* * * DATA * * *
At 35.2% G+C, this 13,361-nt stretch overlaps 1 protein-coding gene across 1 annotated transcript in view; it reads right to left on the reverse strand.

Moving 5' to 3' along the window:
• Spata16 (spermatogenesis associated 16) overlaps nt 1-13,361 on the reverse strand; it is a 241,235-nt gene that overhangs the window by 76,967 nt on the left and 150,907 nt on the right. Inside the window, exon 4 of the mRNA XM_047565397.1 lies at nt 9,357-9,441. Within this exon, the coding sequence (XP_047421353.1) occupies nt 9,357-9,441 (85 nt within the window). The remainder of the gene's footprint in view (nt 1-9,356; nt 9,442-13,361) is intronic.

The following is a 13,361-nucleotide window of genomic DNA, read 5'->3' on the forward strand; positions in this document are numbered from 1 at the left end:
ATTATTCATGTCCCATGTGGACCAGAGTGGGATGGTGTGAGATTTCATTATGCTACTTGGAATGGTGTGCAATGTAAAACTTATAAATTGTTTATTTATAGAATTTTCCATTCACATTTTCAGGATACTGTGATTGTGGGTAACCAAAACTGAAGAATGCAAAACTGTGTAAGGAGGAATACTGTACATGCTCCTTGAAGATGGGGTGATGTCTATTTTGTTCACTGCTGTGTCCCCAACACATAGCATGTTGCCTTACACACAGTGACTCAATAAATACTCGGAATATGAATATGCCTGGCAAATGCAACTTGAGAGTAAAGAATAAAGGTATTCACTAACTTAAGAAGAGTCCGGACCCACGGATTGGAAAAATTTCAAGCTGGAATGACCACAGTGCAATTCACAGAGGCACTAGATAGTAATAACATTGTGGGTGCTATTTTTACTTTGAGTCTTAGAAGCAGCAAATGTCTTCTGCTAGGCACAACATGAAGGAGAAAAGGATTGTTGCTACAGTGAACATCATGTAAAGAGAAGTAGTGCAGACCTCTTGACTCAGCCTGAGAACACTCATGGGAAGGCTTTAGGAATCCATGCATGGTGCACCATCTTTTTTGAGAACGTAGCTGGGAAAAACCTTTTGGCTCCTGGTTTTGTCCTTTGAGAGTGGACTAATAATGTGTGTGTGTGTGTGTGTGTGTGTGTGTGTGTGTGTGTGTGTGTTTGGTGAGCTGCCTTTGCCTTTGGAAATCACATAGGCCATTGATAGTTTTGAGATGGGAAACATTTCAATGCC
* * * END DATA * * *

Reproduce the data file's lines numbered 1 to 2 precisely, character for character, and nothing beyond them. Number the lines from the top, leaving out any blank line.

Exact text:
At 35.2% G+C, this 13,361-nt stretch overlaps 1 protein-coding gene across 1 annotated transcript in view; it reads right to left on the reverse strand.

Moving 5' to 3' along the window: